networkx.algorithms.dag.is_aperiodic¶
- is_aperiodic(G)[source]¶
Returns True if
G
is aperiodic.A directed graph is aperiodic if there is no integer k > 1 that divides the length of every cycle in the graph.
- Parameters
- GNetworkX DiGraph
A directed graph
- Returns
- bool
True if the graph is aperiodic False otherwise
- Raises
- NetworkXError
If
G
is not directed
Notes
This uses the method outlined in [1], which runs in \(O(m)\) time given \(m\) edges in
G
. Note that a graph is not aperiodic if it is acyclic as every integer trivial divides length 0 cycles.References
- 1
Jarvis, J. P.; Shier, D. R. (1996), “Graph-theoretic analysis of finite Markov chains,” in Shier, D. R.; Wallenius, K. T., Applied Mathematical Modeling: A Multidisciplinary Approach, CRC Press.
Examples
A graph consisting of one cycle, the length of which is 2. Therefore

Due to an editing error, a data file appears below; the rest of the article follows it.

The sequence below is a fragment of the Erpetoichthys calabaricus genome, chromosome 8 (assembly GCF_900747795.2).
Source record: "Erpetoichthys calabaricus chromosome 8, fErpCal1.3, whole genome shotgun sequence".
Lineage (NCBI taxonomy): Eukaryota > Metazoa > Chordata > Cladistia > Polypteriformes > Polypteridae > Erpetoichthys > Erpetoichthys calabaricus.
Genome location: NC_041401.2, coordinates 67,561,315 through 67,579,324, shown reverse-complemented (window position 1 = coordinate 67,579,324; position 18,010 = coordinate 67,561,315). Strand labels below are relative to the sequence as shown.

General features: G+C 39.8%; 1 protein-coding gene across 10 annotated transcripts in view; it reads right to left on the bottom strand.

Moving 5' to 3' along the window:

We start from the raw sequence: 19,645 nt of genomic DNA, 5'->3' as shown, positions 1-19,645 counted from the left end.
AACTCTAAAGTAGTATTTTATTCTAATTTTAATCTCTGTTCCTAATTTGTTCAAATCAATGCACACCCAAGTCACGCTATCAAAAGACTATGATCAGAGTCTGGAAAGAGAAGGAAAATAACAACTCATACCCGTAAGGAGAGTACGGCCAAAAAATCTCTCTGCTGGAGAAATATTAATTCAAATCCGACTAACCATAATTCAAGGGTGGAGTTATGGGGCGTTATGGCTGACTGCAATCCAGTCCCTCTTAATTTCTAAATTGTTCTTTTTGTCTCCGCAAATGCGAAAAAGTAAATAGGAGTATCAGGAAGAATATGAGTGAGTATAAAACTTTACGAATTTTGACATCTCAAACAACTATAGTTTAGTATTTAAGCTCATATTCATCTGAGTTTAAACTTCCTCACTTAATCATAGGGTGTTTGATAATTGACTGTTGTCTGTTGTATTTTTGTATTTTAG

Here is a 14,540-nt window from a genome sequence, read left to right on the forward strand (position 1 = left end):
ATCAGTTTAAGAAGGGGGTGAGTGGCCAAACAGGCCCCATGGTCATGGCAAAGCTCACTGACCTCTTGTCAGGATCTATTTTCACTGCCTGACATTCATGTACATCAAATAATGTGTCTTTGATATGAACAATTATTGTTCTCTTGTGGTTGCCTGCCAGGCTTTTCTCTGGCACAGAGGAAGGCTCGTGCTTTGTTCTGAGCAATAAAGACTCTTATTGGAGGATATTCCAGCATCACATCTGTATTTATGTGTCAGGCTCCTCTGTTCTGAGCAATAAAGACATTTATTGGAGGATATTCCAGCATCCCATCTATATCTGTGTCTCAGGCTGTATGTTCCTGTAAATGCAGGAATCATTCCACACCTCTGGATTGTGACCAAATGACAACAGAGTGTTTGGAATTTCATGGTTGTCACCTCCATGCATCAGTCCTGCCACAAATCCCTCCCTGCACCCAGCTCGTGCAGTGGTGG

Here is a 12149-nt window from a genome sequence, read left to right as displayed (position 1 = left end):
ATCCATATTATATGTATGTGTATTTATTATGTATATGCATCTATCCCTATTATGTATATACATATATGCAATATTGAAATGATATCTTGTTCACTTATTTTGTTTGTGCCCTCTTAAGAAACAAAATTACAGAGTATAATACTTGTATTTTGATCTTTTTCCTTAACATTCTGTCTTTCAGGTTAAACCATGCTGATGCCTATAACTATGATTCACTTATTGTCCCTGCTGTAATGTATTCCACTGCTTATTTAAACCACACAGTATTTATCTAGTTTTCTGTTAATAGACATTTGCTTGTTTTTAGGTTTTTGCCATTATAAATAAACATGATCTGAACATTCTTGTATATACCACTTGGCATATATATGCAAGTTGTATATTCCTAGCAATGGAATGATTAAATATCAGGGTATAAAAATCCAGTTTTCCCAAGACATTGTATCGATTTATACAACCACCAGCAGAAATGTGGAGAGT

k = 2
divides the length of every cycle in the graph and thus the graph is not aperiodic:>>> DG = nx.DiGraph([(1, 2), (2, 1)]) >>> nx.is_aperiodic(DG) False
A graph consisting of two cycles: one of length 2 and the other of length 3. The cycle lengths are coprime, so there is no single value of k where
k > 1
that divides each cycle length and therefore the graph is aperiodic:>>> DG = nx.DiGraph([(1, 2), (2, 3), (3, 1), (1, 4), (4, 1)]) >>> nx.is_aperiodic(DG) True
A graph consisting of two cycles: one of length 2 and the other of length 4. The lengths of the cycles share a common factor
k = 2
, and therefore the graph is not aperiodic:>>> DG = nx.DiGraph([(1, 2), (2, 1), (3, 4), (4, 5), (5, 6), (6, 3)]) >>> nx.is_aperiodic(DG) False
An acyclic graph, therefore the graph is not aperiodic:
>>> DG = nx.DiGraph([(1, 2), (2, 3)]) >>> nx.is_aperiodic(DG) False